For sports fans, and fans in general, nothing beats meeting your favorite athlete, celebrity or musician and getting to capture that experience — a signed photo, shirt, etc. — take it home with you and proudly display it to your friends. There are many that would happily stand in long lines to get their favorite author to sign their new book with a personalized autograph, but for many others, acquiring an autograph is too pricey, time-consuming and static.
Six-month-old Seattle-based startup, Egraphs, is on a mission to create a next-gen experience around the autograph, turning this kind of memorabilia into something that’s multi-dimensional, personalized, sharable and mobile. Writ large, co-founders Andrew Smith, William Chan and Erem Boto hope that the venture can be a part of building a new, digital channel for fans to connect with their favorite stars – in this case, athletes.
In fact, the company decided to start with baseball. Egraphs CEO and former Microsoftie David Auld’s brother, Brian, happens to be Senior VP of business operations for the Tampa Bay Rays, and through this connection, the co-founders were able to enlist Gabe Kapler, a long-time pro ballplayer who played for the Rays and has been able to leverage his relationship with other players to get Egraphs off its feet.
And it’s been working well. Since launching last summer, Egraphs has gone from eight MLB players representing two teams to over 250 covering every team in the league. On top of that, to make sure that the core idea behind Egraphs remains defensible, the startup has been able to obtain exclusive licenses with MLB and its web division, MLB Advanced Media.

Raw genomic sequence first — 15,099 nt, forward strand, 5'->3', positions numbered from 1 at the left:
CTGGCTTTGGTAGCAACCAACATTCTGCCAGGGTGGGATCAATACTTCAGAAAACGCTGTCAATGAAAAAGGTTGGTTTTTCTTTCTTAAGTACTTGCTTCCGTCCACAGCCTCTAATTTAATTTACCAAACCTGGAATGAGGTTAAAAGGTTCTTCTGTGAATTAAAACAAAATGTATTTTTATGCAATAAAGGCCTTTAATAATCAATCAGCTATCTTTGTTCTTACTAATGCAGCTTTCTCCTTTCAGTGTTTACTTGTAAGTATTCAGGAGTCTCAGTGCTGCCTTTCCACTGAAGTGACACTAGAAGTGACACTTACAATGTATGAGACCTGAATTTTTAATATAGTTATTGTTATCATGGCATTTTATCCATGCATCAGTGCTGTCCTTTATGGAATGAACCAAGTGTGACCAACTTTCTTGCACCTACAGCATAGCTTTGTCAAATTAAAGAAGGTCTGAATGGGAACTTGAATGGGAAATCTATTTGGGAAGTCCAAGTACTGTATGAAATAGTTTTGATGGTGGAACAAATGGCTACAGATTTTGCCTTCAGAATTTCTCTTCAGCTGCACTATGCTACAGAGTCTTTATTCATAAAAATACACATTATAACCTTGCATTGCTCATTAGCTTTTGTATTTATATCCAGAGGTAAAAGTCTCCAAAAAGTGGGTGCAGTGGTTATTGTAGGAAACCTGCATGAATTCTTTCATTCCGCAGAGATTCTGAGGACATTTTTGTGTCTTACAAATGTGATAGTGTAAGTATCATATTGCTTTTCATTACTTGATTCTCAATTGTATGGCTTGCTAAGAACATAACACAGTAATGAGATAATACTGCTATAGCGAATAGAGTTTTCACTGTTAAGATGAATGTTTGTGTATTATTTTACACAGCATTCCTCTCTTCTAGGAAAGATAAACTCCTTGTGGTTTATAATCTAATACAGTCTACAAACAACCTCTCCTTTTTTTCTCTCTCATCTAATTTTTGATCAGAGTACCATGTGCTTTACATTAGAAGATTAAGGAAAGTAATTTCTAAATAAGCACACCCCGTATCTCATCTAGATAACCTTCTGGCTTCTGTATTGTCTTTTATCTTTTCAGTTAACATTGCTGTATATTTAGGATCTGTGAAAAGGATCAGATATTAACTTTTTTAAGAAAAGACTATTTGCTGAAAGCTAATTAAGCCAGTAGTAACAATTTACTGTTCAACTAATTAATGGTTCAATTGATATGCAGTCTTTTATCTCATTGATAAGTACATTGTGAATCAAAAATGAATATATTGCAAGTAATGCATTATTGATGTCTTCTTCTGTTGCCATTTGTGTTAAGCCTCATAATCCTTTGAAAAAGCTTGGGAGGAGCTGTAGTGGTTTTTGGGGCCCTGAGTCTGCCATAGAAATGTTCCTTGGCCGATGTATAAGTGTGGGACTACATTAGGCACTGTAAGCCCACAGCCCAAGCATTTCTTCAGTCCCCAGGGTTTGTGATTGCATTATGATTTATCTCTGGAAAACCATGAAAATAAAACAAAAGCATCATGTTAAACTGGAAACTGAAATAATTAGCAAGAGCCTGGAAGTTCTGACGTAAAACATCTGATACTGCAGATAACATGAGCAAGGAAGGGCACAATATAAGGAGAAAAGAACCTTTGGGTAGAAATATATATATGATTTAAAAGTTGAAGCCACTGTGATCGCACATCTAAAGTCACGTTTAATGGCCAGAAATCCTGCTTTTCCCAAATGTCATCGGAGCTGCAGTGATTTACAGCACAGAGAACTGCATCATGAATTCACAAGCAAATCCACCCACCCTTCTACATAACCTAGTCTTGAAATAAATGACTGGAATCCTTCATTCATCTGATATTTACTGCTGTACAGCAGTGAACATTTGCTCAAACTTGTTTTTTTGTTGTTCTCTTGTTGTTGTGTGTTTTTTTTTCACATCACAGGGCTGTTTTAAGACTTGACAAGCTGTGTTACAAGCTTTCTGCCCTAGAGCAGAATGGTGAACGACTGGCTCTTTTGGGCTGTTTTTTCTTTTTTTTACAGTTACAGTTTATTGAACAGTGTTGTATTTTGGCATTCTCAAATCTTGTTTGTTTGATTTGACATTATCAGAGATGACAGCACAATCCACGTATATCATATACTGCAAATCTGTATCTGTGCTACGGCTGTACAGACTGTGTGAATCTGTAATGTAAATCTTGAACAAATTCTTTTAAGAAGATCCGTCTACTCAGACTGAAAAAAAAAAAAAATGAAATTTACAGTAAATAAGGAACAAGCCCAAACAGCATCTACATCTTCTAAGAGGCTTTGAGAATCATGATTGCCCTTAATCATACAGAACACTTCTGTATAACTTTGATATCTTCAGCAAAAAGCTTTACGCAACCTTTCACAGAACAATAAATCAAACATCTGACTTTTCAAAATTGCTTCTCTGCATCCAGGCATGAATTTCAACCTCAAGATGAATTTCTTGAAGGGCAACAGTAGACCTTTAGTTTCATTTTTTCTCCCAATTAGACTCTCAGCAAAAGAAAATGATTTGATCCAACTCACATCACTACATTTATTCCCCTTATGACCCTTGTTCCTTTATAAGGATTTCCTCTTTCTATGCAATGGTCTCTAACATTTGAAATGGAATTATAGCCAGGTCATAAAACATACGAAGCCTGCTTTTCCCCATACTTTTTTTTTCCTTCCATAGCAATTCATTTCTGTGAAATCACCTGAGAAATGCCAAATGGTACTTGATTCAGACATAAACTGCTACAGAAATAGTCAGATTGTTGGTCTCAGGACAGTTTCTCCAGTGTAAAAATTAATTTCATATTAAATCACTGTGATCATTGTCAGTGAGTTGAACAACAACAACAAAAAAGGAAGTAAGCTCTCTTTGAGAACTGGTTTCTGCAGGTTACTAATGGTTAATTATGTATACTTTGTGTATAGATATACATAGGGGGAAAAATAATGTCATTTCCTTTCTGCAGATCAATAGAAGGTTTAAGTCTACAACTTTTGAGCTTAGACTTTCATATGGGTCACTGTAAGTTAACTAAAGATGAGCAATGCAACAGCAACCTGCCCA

In the six months since launch, Egraphs has been hard at work at securing deals with professional basketball players and teams. This past weekend, Egraphs officially expanded beyond baseball to the NBA, doubling its footprint in pro sports, thanks to its new agreements with more than 70 NBA athletes, which are now live on its website. That’s over 300 pro athletes on board.
So, in addition to a laundry list of current and former baseball stars — like Don Mattingly, Pedro Martinez, Josh Hamilton, David Ortiz, CC Sabathia and Prince Fielder, to name a few — Atlanta Hawks’ Josh Smith, the Golden State Warriors’ Stephen Curry and Rockets’ legend Hakeem Olajuwon have all joined the mission. and are ready to send you or a loved one a personalized “Egraph.”
But how does it all work? The best part is that the process is fairly straightforward. Fans go to Egraphs’ homepage and look for their favorite athlete. If the athlete is working with the startup, they’ll be able to find their name on the site’s roster, where they can choose from a number of different high-res photographs (or templates) they want personalized.
Depending on the player and the template, prices range from $25 to $115 for the whole package. Fans choose the photo they want the player to sign, pay for it, and then send the athlete the individualized message that they want included. Once the player receives the message, they can open it and sign the photo on a custom iPad they’ve received from Egraphs, which they use to sign the photo along with the written personalized message.